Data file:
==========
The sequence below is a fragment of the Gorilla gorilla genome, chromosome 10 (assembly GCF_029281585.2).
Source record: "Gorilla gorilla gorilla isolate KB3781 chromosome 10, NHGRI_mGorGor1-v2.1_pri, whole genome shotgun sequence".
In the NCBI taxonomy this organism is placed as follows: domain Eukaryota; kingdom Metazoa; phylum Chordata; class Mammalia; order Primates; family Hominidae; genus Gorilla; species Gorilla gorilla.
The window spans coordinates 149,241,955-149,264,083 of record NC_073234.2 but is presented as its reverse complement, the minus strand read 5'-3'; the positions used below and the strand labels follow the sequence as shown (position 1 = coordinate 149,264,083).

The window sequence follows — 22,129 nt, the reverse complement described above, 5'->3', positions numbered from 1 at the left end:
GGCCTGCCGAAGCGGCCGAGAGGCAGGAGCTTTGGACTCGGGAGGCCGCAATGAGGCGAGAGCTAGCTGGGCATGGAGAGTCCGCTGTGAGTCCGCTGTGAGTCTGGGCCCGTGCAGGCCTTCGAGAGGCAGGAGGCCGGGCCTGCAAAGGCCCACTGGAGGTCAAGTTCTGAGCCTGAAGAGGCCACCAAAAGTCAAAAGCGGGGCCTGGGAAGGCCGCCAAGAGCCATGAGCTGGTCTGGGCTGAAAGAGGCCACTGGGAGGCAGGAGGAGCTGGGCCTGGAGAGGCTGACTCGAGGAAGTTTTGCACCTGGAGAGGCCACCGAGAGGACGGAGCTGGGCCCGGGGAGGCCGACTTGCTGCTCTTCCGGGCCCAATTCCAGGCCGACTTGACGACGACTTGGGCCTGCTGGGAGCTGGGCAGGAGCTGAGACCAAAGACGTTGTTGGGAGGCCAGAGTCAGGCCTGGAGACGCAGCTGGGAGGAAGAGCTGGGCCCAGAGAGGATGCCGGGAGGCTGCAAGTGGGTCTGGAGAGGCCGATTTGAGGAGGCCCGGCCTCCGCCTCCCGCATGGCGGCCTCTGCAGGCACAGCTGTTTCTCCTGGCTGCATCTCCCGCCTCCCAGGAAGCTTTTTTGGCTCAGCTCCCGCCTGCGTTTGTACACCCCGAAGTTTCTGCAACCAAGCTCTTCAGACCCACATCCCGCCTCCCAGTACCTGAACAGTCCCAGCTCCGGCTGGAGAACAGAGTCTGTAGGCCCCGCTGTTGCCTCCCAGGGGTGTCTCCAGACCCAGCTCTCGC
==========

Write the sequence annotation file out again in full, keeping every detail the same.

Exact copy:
The sequence below is a fragment of the Gorilla gorilla genome, chromosome 10 (assembly GCF_029281585.2).
Source record: "Gorilla gorilla gorilla isolate KB3781 chromosome 10, NHGRI_mGorGor1-v2.1_pri, whole genome shotgun sequence".
In the NCBI taxonomy this organism is placed as follows: domain Eukaryota; kingdom Metazoa; phylum Chordata; class Mammalia; order Primates; family Hominidae; genus Gorilla; species Gorilla gorilla.
The window spans coordinates 149,241,955-149,264,083 of record NC_073234.2 but is presented as its reverse complement, the minus strand read 5'-3'; the positions used below and the strand labels follow the sequence as shown (position 1 = coordinate 149,264,083).

The window sequence follows — 22,129 nt, the reverse complement described above, 5'->3', positions numbered from 1 at the left end:
GGCCTGCCGAAGCGGCCGAGAGGCAGGAGCTTTGGACTCGGGAGGCCGCAATGAGGCGAGAGCTAGCTGGGCATGGAGAGTCCGCTGTGAGTCCGCTGTGAGTCTGGGCCCGTGCAGGCCTTCGAGAGGCAGGAGGCCGGGCCTGCAAAGGCCCACTGGAGGTCAAGTTCTGAGCCTGAAGAGGCCACCAAAAGTCAAAAGCGGGGCCTGGGAAGGCCGCCAAGAGCCATGAGCTGGTCTGGGCTGAAAGAGGCCACTGGGAGGCAGGAGGAGCTGGGCCTGGAGAGGCTGACTCGAGGAAGTTTTGCACCTGGAGAGGCCACCGAGAGGACGGAGCTGGGCCCGGGGAGGCCGACTTGCTGCTCTTCCGGGCCCAATTCCAGGCCGACTTGACGACGACTTGGGCCTGCTGGGAGCTGGGCAGGAGCTGAGACCAAAGACGTTGTTGGGAGGCCAGAGTCAGGCCTGGAGACGCAGCTGGGAGGAAGAGCTGGGCCCAGAGAGGATGCCGGGAGGCTGCAAGTGGGTCTGGAGAGGCCGATTTGAGGAGGCCCGGCCTCCGCCTCCCGCATGGCGGCCTCTGCAGGCACAGCTGTTTCTCCTGGCTGCATCTCCCGCCTCCCAGGAAGCTTTTTTGGCTCAGCTCCCGCCTGCGTTTGTACACCCCGAAGTTTCTGCAACCAAGCTCTTCAGACCCACATCCCGCCTCCCAGTACCTGAACAGTCCCAGCTCCGGCTGGAGAACAGAGTCTGTAGGCCCCGCTGTTGCCTCCCAGGGGTGTCTCCAGACCCAGCTCTCGC